The section on the middle period extends further gender theory arguments and adeptly takes up critical questions about cross-racial and cross-marginal alliances involving African-American as well as white, working-class, country performers. Jackson cogently analyzes progressive arguments for gender equality in Loretta Lynn’s oeuvre in the 1960s and 1970s, noting that Lynn rejected the middle-class women’s movement in favor of a popular, working-class feminism. Historian Charles Hughes illuminates the career of O.B. McClinton as he established himself as an African-American country performer in the 1970s who addressed racial discrimination and also merged country with soul and R&B musical influences. In his interview with Steve Young, folklorist Ted Olson shows how this outlaw country artist reflected progressive ideas.
In a powerful and important contribution to the collection, Nadine Hubbs adds to her larger crucial work on how progressivism in country music illuminates histories of white working-class, cross-marginal alliances with members of multiple marginalized groups, including African Americans, Mexican Americans, those who are incarcerated, and queer-working class alliances. In this piece, she reads seven songs from the 1970s as examples of antibourgeois country music that reflect these progressive alliances across race and sexuality, featuring anti-homophobic, anti-racist, coalitional, and counterhegemonic content. Analyzing examples such as anti-homophobia in David Allan Coe and common cause with prisoners and Native American rights in Johnny Cash, Hubbs historicizes this music as evidence of a long progressive white, working-class history in the genre and against a stereotype of bigotry imposed by middle-class narratives.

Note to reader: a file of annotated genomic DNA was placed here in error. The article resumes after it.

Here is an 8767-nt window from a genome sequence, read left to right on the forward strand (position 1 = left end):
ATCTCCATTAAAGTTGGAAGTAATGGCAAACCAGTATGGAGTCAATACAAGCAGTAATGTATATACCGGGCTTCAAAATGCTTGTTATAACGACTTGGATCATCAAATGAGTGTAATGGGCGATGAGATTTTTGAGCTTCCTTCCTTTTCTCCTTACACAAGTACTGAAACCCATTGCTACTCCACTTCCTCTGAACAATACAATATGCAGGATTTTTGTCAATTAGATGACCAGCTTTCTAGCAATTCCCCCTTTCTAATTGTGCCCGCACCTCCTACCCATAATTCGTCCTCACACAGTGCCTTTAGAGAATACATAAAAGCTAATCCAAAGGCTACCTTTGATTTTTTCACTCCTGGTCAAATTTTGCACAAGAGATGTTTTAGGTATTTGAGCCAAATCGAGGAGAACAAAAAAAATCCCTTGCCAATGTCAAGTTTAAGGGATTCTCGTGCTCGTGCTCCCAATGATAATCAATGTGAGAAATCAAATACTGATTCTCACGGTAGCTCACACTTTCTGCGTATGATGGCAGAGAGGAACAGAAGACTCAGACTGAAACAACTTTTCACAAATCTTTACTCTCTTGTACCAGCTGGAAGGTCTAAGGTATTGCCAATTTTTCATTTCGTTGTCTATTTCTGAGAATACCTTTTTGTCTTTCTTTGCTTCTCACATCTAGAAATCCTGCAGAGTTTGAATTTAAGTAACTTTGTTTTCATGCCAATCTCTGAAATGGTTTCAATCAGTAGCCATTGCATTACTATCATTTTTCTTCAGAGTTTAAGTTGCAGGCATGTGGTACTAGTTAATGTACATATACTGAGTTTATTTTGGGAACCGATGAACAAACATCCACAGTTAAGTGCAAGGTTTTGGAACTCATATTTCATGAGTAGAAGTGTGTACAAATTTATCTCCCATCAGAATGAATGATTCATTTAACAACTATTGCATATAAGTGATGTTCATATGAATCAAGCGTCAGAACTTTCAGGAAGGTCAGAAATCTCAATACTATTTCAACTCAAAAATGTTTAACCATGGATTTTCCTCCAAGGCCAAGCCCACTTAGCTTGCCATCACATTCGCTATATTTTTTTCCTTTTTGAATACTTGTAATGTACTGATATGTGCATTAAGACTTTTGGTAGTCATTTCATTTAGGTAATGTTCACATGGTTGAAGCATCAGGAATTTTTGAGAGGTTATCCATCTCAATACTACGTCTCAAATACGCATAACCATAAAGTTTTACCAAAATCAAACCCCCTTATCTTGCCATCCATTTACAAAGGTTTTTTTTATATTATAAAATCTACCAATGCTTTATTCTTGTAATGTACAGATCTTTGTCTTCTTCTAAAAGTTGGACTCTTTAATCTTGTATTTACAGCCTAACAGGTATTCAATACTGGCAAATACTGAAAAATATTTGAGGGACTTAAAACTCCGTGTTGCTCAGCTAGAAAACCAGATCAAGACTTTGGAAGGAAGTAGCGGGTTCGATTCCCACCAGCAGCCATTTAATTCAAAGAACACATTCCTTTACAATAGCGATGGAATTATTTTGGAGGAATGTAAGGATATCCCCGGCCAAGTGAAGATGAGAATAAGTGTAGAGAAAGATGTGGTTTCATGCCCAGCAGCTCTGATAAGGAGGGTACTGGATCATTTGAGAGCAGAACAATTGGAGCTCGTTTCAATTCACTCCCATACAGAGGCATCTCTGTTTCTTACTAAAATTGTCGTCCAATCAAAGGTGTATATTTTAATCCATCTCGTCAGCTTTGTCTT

In the final section on more recent music, several essays take up the progressivism of hybrid genres, while others provide key contributions on African-American performers. Ethnomusicologist Stephanie Shonekan examines how Garth Brooks incorporates progressive representations in his lyrics and public persona, including anti-racist and anti-homophobic content. Stephen A. King and P. Renee Foster discuss how African-American country artists such as Darius Rucker and Rissi Palmer have established careers in the country music industry while dealing with racist responses. Addressing the complexity of racial politics in some hybrid styles, sociologist Tressie McMillan Cottom persuasively analyzes the hybrid country and hip-hop genre of “hick-hop,“ noting cross-racial class alliances but also tensions. Her cultural studies model is particularly effective, and her essay provides valuable theoretical discussions of critical race theory in reference to country music history.
In his generous and nuanced essay, Travis D. Stimeling reads alt-country progressivism of the 1990s, specifically that of Uncle Tupelo co-founders Jeff Tweedy and Jay Farrar, in terms of their critique of deindustrialization and their focus on local industrial and post-industrial histories. Stimeling skillfully focuses on a musical discussion of that dynamic in their compositional, arranging, and production choices, and he follows those dynamics in their work to the present day. Closing the collection, Jonathan Silverman compellingly invokes a broader definition of the political to include genre politics. He argues convincingly that Johnny Cash’s American Recordings output beginning in the 1990s is political because it crosses genres in terms of song selection, challenges restrictive ideas of genre by focusing on performance instead, disrupts ageism in the music industry, and establishes Cash’s role in shaping the emergence of Americana as a genre.
Taken as a whole, the collection makes a spirited contribution to scholarship on country music’s cultural politics, highlighting a significant progressive history in the genre and making the case for how that history should shift the way scholars frame the genre.